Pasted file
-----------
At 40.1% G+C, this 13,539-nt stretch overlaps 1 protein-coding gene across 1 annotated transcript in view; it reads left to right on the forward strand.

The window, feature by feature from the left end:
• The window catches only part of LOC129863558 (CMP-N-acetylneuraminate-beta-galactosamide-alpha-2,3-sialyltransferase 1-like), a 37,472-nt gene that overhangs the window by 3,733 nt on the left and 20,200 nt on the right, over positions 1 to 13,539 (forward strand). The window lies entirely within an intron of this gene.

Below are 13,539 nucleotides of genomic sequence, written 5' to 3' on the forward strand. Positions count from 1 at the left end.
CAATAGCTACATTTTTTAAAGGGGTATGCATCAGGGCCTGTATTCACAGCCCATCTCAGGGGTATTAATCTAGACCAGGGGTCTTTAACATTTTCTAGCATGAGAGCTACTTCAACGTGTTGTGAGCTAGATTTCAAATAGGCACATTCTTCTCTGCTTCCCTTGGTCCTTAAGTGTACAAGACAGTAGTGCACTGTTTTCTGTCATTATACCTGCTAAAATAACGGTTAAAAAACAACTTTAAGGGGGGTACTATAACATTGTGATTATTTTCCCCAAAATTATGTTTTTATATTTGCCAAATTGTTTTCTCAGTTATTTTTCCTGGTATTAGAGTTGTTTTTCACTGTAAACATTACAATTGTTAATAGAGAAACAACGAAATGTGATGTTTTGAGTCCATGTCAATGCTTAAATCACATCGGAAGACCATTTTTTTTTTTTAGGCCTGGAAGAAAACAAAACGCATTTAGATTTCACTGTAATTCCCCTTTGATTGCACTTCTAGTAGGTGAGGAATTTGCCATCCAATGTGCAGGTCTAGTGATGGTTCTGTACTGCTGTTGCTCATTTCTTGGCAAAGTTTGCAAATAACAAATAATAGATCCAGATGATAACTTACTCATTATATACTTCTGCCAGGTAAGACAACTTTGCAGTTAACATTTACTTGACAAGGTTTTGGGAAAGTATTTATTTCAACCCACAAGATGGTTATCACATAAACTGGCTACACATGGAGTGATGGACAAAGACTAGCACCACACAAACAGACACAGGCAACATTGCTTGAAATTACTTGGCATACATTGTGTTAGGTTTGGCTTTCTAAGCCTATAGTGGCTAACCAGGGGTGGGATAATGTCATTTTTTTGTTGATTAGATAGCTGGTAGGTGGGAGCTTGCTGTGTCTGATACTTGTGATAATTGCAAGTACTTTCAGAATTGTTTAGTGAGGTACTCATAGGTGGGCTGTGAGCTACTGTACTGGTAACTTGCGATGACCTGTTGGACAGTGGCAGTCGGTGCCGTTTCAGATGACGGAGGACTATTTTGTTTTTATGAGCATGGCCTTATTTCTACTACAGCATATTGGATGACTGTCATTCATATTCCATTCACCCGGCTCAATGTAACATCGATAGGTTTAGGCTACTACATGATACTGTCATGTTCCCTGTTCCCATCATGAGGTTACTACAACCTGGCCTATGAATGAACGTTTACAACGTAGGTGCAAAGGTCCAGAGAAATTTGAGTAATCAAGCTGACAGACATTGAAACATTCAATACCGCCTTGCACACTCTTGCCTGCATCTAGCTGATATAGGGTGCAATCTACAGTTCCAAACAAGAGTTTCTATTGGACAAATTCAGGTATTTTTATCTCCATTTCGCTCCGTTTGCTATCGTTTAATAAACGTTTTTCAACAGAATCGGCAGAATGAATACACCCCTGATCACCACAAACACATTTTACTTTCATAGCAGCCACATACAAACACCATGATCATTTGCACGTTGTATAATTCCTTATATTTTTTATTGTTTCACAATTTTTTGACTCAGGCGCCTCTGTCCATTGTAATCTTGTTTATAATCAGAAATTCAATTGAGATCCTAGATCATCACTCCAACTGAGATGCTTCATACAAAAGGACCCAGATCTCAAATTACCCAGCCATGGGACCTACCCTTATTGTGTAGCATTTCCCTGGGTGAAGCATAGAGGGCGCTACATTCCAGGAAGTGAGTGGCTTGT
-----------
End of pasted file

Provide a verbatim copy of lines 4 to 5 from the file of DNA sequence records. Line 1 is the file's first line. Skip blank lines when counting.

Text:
Below are 13,539 nucleotides of genomic sequence, written 5' to 3' on the forward strand. Positions count from 1 at the left end.
CAATAGCTACATTTTTTAAAGGGGTATGCATCAGGGCCTGTATTCACAGCCCATCTCAGGGGTATTAATCTAGACCAGGGGTCTTTAACATTTTCTAGCATGAGAGCTACTTCAACGTGTTGTGAGCTAGATTTCAAATAGGCACATTCTTCTCTGCTTCCCTTGGTCCTTAAGTGTACAAGACAGTAGTGCACTGTTTTCTGTCATTATACCTGCTAAAATAACGGTTAAAAAACAACTTTAAGGGGGGTACTATAACATTGTGATTATTTTCCCCAAAATTATGTTTTTATATTTGCCAAATTGTTTTCTCAGTTATTTTTCCTGGTATTAGAGTTGTTTTTCACTGTAAACATTACAATTGTTAATAGAGAAACAACGAAATGTGATGTTTTGAGTCCATGTCAATGCTTAAATCACATCGGAAGACCATTTTTTTTTTTTAGGCCTGGAAGAAAACAAAACGCATTTAGATTTCACTGTAATTCCCCTTTGATTGCACTTCTAGTAGGTGAGGAATTTGCCATCCAATGTGCAGGTCTAGTGATGGTTCTGTACTGCTGTTGCTCATTTCTTGGCAAAGTTTGCAAATAACAAATAATAGATCCAGATGATAACTTACTCATTATATACTTCTGCCAGGTAAGACAACTTTGCAGTTAACATTTACTTGACAAGGTTTTGGGAAAGTATTTATTTCAACCCACAAGATGGTTATCACATAAACTGGCTACACATGGAGTGATGGACAAAGACTAGCACCACACAAACAGACACAGGCAACATTGCTTGAAATTACTTGGCATACATTGTGTTAGGTTTGGCTTTCTAAGCCTATAGTGGCTAACCAGGGGTGGGATAATGTCATTTTTTTGTTGATTAGATAGCTGGTAGGTGGGAGCTTGCTGTGTCTGATACTTGTGATAATTGCAAGTACTTTCAGAATTGTTTAGTGAGGTACTCATAGGTGGGCTGTGAGCTACTGTACTGGTAACTTGCGATGACCTGTTGGACAGTGGCAGTCGGTGCCGTTTCAGATGACGGAGGACTATTTTGTTTTTATGAGCATGGCCTTATTTCTACTACAGCATATTGGATGACTGTCATTCATATTCCATTCACCCGGCTCAATGTAACATCGATAGGTTTAGGCTACTACATGATACTGTCATGTTCCCTGTTCCCATCATGAGGTTACTACAACCTGGCCTATGAATGAACGTTTACAACGTAGGTGCAAAGGTCCAGAGAAATTTGAGTAATCAAGCTGACAGACATTGAAACATTCAATACCGCCTTGCACACTCTTGCCTGCATCTAGCTGATATAGGGTGCAATCTACAGTTCCAAACAAGAGTTTCTATTGGACAAATTCAGGTATTTTTATCTCCATTTCGCTCCGTTTGCTATCGTTTAATAAACGTTTTTCAACAGAATCGGCAGAATGAATACACCCCTGATCACCACAAACACATTTTACTTTCATAGCAGCCACATACAAACACCATGATCATTTGCACGTTGTATAATTCCTTATATTTTTTATTGTTTCACAATTTTTTGACTCAGGCGCCTCTGTCCATTGTAATCTTGTTTATAATCAGAAATTCAATTGAGATCCTAGATCATCACTCCAACTGAGATGCTTCATACAAAAGGACCCAGATCTCAAATTACCCAGCCATGGGACCTACCCTTATTGTGTAGCATTTCCCTGGGTGAAGCATAGAGGGCGCTACATTCCAGGAAGTGAGTGGCTTGT